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Our nation, with united interest blest,
Not now content to poise, shall sway the rest.
Abroad your empire shall no limits know,
But, like the sea, in boundless circles flow;
Your much-loved fleet shall with a wide command
Besiege the petty monarchs of the land;
And as old Time his offspring swallowed down,
Our ocean in its depths all seas shall drown.
Their wealthy trade from pirates' rapine free,
Our merchants shall no more adventurers be;
Nor in the farthest East those dangers fear
Which humble Holland must dissemble here.
Spain to your gift alone her Indies owes,
For what the powerful takes not he bestows;
And France that did an exile's presence fear
May justly apprehend you still too near.
At home the hateful names of parties cease,
And factious souls are wearied into peace.
The discontented now are only they
Whose crimes before did your just cause betray:
Of those your edicts some reclaim from sins,
But most your life and blest example wins.
Oh happy Prince, whom Heaven hath taught the way
By paying vows to have more vows to pay!
Oh happy age! Oh times like those alone
By fate reserved for great Augustus' throne,
When the joint growth of arms and hearts foreshew
The world a Monarch, and that Monarch you!

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ANNUS MIRABILIS:

THE YEAR OF WONDERS, 1666.

AN HISTORICAL POEM;

CONTAINING

THE PROGRESS AND VARIOUS SUCCESSES OF OUR

NAVAL WAR WITH HOLLAND

UNDER THE CONDUCT OF HIS HIGHNESS PRINCE RUPERT AND

HIS GRACE THE DUKE OF ALBEMARLE,

AND DESCRIBING THE FIRE OF LONDON.

Multum interest res poscat, an honines latius imperare velint.'

Trajan Imperator ad Plin. (PLIN. Epist. x. 33.]

•Urbs antiqua ruit, multos dominata per annos.'-VIRG. (Æn. ii. 363.]

TO THE METROPOLIS OF GREAT BRITAIN,

THE MOST RENOWNED AND LATE FLOURISHING CITY OF LONDON, IN ITS

REPRESENTATIVES THE LORD MAYOR AND COURT OF ALDERMEN,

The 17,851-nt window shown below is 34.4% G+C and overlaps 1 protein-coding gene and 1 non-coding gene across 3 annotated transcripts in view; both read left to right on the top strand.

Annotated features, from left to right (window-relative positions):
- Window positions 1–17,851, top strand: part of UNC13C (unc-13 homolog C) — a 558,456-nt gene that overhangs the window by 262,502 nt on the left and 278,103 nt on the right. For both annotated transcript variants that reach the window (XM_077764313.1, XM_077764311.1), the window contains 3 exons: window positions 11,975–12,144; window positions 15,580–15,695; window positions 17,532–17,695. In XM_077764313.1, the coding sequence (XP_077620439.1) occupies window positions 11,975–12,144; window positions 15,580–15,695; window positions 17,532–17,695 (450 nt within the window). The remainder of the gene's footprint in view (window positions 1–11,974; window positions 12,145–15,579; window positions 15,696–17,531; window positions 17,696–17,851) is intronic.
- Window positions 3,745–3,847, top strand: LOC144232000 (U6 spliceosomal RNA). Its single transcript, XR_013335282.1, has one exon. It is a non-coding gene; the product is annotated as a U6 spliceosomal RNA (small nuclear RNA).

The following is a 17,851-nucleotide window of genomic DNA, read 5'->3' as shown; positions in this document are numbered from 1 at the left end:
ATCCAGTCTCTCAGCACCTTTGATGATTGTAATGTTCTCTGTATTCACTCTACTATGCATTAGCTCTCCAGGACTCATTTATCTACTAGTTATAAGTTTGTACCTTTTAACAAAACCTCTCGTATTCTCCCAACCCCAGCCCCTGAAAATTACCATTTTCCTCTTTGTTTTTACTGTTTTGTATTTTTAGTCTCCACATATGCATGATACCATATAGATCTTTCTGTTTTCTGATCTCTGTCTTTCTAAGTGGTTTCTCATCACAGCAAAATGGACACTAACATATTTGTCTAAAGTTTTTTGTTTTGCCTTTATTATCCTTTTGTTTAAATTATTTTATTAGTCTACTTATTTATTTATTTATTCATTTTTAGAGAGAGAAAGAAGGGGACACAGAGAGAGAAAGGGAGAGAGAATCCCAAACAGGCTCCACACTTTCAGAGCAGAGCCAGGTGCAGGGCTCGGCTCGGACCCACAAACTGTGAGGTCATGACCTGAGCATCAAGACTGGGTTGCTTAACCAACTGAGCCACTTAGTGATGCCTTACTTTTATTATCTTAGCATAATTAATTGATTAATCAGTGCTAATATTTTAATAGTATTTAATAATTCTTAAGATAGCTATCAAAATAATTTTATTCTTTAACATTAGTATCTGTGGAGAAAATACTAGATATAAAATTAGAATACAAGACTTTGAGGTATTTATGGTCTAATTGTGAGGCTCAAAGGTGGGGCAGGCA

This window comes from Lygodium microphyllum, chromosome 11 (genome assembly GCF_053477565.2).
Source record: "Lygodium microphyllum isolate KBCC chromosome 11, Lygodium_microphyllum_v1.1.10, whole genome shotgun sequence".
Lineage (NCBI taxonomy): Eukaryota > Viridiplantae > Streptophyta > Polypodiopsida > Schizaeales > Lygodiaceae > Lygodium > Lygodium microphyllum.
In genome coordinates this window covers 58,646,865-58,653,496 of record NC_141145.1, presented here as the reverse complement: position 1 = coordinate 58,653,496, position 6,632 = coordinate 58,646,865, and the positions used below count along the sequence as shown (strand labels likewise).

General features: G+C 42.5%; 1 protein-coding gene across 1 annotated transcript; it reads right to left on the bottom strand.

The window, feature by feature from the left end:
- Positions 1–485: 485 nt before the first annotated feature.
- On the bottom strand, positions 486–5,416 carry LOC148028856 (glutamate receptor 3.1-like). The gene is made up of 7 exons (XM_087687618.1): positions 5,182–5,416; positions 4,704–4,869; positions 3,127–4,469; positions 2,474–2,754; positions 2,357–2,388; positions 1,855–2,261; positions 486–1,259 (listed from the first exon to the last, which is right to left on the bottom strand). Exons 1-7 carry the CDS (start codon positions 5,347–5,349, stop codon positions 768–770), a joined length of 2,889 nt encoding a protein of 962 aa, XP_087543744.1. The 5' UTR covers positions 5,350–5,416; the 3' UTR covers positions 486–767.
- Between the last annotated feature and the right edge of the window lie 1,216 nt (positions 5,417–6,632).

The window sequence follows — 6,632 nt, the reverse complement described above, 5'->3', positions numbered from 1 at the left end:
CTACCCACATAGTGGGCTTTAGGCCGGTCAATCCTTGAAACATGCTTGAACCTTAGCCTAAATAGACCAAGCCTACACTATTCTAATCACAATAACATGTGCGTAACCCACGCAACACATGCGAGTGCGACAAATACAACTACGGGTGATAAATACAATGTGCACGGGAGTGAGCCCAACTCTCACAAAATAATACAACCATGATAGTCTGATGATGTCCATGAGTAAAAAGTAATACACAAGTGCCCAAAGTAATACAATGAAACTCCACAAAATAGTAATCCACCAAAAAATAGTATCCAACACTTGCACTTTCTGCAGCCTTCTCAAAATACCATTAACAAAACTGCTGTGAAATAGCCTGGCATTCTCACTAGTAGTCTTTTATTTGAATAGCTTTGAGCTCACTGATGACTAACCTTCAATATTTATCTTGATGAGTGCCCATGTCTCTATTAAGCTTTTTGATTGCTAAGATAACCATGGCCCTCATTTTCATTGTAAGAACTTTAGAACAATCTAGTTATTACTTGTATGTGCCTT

THE SHERIFFS AND COMMON COUNCIL OF IT.

As perhaps I am the first who ever presented a work of this 5 nature to the metropolis of any nation, so is it likewise consonant to justice, that he who was to give the first example of such a dedication should begin it with that City which has set a pattern to all others of true loyalty, invincible courage, and unshaken constancy. Other cities have been praised 10 for the same virtues, but I am much deceived if any have so dearly purchased their reputation: their fame has been won them by cheaper trials than an expensive though necessary war, a consuming pestilence, and a more consuming fire. To submit your selves with that humility to the judgments 15 of Heaven, and at the same time to raise your selves with that vigour above all human enemies; to be combated at once from above and from below; to be struck down and to triumph : I know not whether such trials have been ever paralleled in any nation, the resolution and successes of them 20 never can be. Never had prince or people more mutual reason to love each other, if suffering for each other can endear affection. You have come together a pair of matchless lovers, through many difficulties; he, through a long exile, various traverses of fortune, and the interposition of 25 many rivals, who violently ravished and withheld you from him; and certainly you have had your share in sufferings. But Providence has cast upon you want of trade, that you might appear bountiful to your country's necessities; and the rest of your afflictions are not more the effects of God's 30 displeasure (frequent examples of them having been in the reign of the most excellent princes) than occasions for the

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